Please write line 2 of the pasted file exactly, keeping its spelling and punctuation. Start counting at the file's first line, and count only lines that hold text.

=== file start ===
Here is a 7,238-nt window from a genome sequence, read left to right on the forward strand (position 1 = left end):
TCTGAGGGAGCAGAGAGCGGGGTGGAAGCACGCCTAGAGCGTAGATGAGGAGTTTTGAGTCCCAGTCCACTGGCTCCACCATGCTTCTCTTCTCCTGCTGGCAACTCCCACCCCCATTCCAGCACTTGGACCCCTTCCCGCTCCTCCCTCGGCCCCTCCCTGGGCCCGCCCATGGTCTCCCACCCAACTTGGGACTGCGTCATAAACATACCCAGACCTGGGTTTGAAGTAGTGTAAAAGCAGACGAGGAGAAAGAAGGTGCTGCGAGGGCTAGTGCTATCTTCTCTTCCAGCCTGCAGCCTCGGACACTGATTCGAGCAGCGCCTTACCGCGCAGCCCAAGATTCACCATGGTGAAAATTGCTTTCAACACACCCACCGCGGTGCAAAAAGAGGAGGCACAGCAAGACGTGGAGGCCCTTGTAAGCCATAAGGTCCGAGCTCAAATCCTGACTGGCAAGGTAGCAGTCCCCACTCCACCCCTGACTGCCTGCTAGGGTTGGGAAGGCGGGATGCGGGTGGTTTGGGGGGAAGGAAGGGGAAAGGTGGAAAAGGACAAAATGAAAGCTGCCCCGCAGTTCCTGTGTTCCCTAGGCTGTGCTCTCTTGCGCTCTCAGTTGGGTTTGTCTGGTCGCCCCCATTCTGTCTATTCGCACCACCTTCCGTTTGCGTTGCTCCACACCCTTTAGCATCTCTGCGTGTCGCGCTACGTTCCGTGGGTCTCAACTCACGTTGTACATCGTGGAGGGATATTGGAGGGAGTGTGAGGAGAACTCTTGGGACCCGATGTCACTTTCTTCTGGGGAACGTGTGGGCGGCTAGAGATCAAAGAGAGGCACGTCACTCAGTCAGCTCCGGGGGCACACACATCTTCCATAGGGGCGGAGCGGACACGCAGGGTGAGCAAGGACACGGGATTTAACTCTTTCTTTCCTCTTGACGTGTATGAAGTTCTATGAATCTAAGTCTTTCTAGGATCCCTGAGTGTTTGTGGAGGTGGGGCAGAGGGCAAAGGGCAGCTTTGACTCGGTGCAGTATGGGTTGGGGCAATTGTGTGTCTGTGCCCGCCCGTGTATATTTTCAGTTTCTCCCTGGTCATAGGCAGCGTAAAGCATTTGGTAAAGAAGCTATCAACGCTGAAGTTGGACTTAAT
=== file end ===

TCTGAGGGAGCAGAGAGCGGGGTGGAAGCACGCCTAGAGCGTAGATGAGGAGTTTTGAGTCCCAGTCCACTGGCTCCACCATGCTTCTCTTCTCCTGCTGGCAACTCCCACCCCCATTCCAGCACTTGGACCCCTTCCCGCTCCTCCCTCGGCCCCTCCCTGGGCCCGCCCATGGTCTCCCACCCAACTTGGGACTGCGTCATAAACATACCCAGACCTGGGTTTGAAGTAGTGTAAAAGCAGACGAGGAGAAAGAAGGTGCTGCGAGGGCTAGTGCTATCTTCTCTTCCAGCCTGCAGCCTCGGACACTGATTCGAGCAGCGCCTTACCGCGCAGCCCAAGATTCACCATGGTGAAAATTGCTTTCAACACACCCACCGCGGTGCAAAAAGAGGAGGCACAGCAAGACGTGGAGGCCCTTGTAAGCCATAAGGTCCGAGCTCAAATCCTGACTGGCAAGGTAGCAGTCCCCACTCCACCCCTGACTGCCTGCTAGGGTTGGGAAGGCGGGATGCGGGTGGTTTGGGGGGAAGGAAGGGGAAAGGTGGAAAAGGACAAAATGAAAGCTGCCCCGCAGTTCCTGTGTTCCCTAGGCTGTGCTCTCTTGCGCTCTCAGTTGGGTTTGTCTGGTCGCCCCCATTCTGTCTATTCGCACCACCTTCCGTTTGCGTTGCTCCACACCCTTTAGCATCTCTGCGTGTCGCGCTACGTTCCGTGGGTCTCAACTCACGTTGTACATCGTGGAGGGATATTGGAGGGAGTGTGAGGAGAACTCTTGGGACCCGATGTCACTTTCTTCTGGGGAACGTGTGGGCGGCTAGAGATCAAAGAGAGGCACGTCACTCAGTCAGCTCCGGGGGCACACACATCTTCCATAGGGGCGGAGCGGACACGCAGGGTGAGCAAGGACACGGGATTTAACTCTTTCTTTCCTCTTGACGTGTATGAAGTTCTATGAATCTAAGTCTTTCTAGGATCCCTGAGTGTTTGTGGAGGTGGGGCAGAGGGCAAAGGGCAGCTTTGACTCGGTGCAGTATGGGTTGGGGCAATTGTGTGTCTGTGCCCGCCCGTGTATATTTTCAGTTTCTCCCTGGTCATAGGCAGCGTAAAGCATTTGGTAAAGAAGCTATCAACGCTGAAGTTGGACTTAAT